This week’s theme is container gardening. Our “Growing Minds Day by Day” educational resource lists are designed for families and educators to use during the COVID-19 quarantine and beyond.
Growing Minds Day by Day
Week of August 10, 2020 – Container Gardening
Books for Monday, 8/10: Gardening in the City
This week we’re recommending The Gardener by Sarah Stewart, a beautifully illustrated story told through a series of letters written by a girl who loves gardening. Lydia Grace writes to her family in the country after she is sent to live with her Uncle in the city during the Depression. Away from her home in the country, Lydia Grace turns to container gardening, planting seeds and bulbs in cracked teacups, bent cake pans, and window boxes. Watch a read aloud here.
The Extraordinary Gardener
Next up is The Extraordinary Gardener by author/illustrator Sam Boughton. Joe is a boy just like any other, but with a bigger imagination. Joe lives in an ordinary apartment building in a rather ordinary city. His world is rather gray. But he spends his time imagining a wonderful, colorful world filled with exotic plants and unusual animals. One day, Joe decides to plant a seed on his balcony. He waits and waits, but nothing happens! Joe gives up and returns to his daily life, but when he least expects it, he sees that the seed has taken root and turned into the most beautiful tree. Watch a read aloud of this book on YouTube.
Our final recommendation this week is Errol’s Garden by author/illustrator Gillian Hibbs. Errol loves gardening, but he doesn’t have a proper garden. Although his home is full of beautiful plants, he longs for an outdoor space where he can grow things. A chance discovery leads to a solution, but Errol can’t do everything on his own. Luckily, help is near at hand. A heart-warming and inclusive tale about how one small boy’s dream of a garden unites a diverse community in a positive and enriching experience for everyone. Watch a read aloud on YouTube.
A poem by Nicola Davies (from Outside Your Window: A First Book of Nature)
The balcony’s a jungle full of plants,
growing food for all the neighbors!
Basil to go on Mr. Scarlatti’s pizzas,
cilantro for Mrs. Singh’s curries,
mint for Mom’s tea when she gets home from work,
lettuce for Dad’s sandwiches,
and tomatoes for everyone!
Find more books
Visit the Growing Minds’ farm to school literature database to discover more of our favorite children’s books about gardens. Type “diversity” into the search bar to find books that feature characters from underrepresented racial and ethnic groups.
Recipe for Tuesday, 8/11: Fresh Tomato Salsa
All of the vegetables in this week’s fresh salsa recipe could be successfully grown in pots or containers. When planning your next garden, consider creating a special “salsa garden” area in a raised bed or in containers on your porch or patio. Your salsa garden can contain all the ingredients needed to whip up a batch of homemade salsa, including tomatoes, peppers, onions or scallions, and cilantro. If your family or class is really ambitious, you could even try planting a small lime tree in a pot, though you would need to move the pot indoors before the first freeze of the season.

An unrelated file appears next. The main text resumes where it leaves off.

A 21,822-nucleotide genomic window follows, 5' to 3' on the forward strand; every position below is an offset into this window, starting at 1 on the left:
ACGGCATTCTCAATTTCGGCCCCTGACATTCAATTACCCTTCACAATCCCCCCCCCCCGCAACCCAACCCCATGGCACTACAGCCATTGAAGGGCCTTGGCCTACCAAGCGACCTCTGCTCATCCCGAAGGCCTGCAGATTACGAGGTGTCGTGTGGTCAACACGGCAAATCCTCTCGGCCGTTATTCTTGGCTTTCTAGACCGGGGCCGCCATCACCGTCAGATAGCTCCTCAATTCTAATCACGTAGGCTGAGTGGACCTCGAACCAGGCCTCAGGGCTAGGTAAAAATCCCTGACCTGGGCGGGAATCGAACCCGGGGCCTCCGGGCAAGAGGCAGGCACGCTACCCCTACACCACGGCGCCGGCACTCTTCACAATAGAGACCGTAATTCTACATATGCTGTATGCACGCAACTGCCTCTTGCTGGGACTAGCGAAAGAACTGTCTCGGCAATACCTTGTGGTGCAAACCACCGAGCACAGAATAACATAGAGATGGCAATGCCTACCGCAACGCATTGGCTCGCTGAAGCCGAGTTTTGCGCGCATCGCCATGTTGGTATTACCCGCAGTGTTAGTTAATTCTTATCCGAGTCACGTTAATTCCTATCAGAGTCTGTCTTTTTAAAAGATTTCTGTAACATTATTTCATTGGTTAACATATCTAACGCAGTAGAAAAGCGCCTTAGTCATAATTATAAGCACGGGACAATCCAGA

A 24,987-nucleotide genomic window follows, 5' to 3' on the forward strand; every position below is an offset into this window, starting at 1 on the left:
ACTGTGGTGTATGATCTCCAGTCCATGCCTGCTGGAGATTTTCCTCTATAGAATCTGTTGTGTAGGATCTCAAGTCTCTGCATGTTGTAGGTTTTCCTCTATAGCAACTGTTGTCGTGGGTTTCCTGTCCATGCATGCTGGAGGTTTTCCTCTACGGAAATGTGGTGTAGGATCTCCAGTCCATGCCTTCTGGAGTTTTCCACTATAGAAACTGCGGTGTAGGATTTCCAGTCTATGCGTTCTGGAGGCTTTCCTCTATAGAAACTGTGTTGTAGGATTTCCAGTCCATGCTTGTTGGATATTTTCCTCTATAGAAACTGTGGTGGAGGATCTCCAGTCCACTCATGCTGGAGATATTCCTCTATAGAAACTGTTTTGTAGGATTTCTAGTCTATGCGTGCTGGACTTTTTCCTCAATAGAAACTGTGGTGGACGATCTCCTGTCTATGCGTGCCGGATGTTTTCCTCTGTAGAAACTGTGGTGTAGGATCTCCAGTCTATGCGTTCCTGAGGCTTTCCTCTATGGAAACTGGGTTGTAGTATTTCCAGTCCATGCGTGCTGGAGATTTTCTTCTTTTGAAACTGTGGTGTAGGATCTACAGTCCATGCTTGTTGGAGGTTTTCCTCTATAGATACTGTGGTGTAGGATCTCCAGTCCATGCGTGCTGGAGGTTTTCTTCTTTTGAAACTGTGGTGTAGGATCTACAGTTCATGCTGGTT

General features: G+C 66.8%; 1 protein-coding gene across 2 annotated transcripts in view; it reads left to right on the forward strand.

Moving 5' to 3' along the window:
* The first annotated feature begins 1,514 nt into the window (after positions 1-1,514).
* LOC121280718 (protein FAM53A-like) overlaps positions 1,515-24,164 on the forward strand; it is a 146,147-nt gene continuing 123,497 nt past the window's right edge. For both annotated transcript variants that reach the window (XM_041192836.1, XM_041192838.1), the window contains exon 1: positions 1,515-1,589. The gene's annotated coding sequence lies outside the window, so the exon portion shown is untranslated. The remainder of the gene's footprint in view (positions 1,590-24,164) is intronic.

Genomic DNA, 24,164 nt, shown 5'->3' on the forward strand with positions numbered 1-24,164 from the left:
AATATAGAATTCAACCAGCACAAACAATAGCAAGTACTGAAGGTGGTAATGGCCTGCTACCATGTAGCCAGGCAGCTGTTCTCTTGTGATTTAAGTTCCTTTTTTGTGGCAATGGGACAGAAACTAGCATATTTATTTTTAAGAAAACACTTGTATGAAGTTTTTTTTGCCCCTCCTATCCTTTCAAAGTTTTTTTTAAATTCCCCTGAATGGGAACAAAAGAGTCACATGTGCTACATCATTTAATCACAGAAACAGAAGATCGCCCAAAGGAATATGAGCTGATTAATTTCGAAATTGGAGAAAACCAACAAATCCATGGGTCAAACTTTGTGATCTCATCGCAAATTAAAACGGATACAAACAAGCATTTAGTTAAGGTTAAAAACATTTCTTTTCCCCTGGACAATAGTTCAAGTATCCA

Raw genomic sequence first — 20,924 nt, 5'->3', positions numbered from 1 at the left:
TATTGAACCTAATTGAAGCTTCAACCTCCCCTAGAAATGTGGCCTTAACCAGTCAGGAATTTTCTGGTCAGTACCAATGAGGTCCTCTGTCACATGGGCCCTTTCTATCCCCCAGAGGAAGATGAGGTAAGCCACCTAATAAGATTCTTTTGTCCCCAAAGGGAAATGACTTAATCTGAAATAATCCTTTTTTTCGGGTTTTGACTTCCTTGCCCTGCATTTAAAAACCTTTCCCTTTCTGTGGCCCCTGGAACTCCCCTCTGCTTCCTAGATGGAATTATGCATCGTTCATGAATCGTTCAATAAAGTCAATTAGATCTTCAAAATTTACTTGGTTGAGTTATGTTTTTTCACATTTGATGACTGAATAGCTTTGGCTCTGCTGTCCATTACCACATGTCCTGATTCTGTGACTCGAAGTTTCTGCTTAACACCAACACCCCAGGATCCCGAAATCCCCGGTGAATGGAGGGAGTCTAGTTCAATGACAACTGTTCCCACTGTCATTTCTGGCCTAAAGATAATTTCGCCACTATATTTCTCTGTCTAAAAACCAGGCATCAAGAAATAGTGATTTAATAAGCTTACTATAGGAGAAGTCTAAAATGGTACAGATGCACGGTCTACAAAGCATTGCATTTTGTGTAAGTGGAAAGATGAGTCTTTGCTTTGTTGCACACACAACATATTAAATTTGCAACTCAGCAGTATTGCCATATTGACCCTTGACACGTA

Kids can… rinse and cut up the veggies using a kid-safe knife, squeeze the lime, and mix together all of the salsa ingredients. Depending on what they help with, preparing this recipe can earn kids a square or two on our Kids Cooking Bingo card!
- 1 green pepper
- 1 medium onion
- 2 lbs. local tomatoes
- 1 bunch cilantro
- 1 garlic clove (optional)
- Juice of 1 lime
- Salt and pepper to taste
- Tortilla chips
- Remove seeds from the green pepper.
- Finely chop the green pepper and onion and place in a large bowl.
- Dice the tomatoes and add to the green pepper mixture.
- Finely chop cilantro and garlic (or press the garlic using a garlic press).
- Mix all ingredients in the bowl.
- Add lime juice, salt, and pepper to taste.
- Serve with tortilla chips.
Resources for Wednesday, 8/12: Container Gardening Tips
Living in an apartment, rental property, or urban environment doesn’t have to limit your gardening activities. Container gardening is a common urban gardening approach that can be adapted to any place where tillable, healthy soil isn’t accessible.
City dwellers find all sorts of creative places to plant things, from window boxes, to pots on balconies and fire escapes, to raised beds on rooftops. In places where the existing soil may have been contaminated by past pollution (like from car emissions or heavy industry), containers provide a safe place to grow edible plants.
Container gardening is practiced by people around the world, in urban and rural areas. Watching videos is a great way to introduce children to creative growing practices used in different communities, such as tire gardening in Haiti or rice sack gardening in Uganda. Or listen to a recent episode of ASAP’s Growing Local podcast to hear about food sovereignty and raised bed gardens in the Cherokee community in Western North Carolina.
By following a few simple guidelines, nearly any container can be used to successfully grow a wide variety of fruits, vegetables, herbs, and flowers.
Tips for Successful Container Gardening
Containers – While garden pots or raised beds might seem like the obvious choice for a container garden, you can plant a garden in almost any container with a few modifications. Plastic buckets, Tupperware containers, aluminum cans, plastic or burlap sacks, or hanging baskets will also work. Container gardening is a great opportunity for upcycling (or repurposing) old containers found around the house or yard and giving them a new life.
Drainage – Plant roots need to access oxygen in the soil in order to survive. When the soil is too wet for too long, air pockets in the soil collapse. In this environment, most plants will start to suffer from “root rot”, which can cause them to die. You can avoid this problem by ensuring that the containers you use for your garden have drainage holes at the bottom. You can use a hammer and nail to poke holes into soft plastic containers or aluminum cans, while you’ll need to drill holes into hard plastic buckets or pottery. If you don’t have the tools available to make holes in your container, try this workaround: fill the bottom of your container with a couple of inches of rocks or gravel to create a drainage area where excess water can drain in the case of overwatering. Be mindful not to overwater pots that lack a drainage hole, and if possible, protect these containers from rain by placing them under an overhang.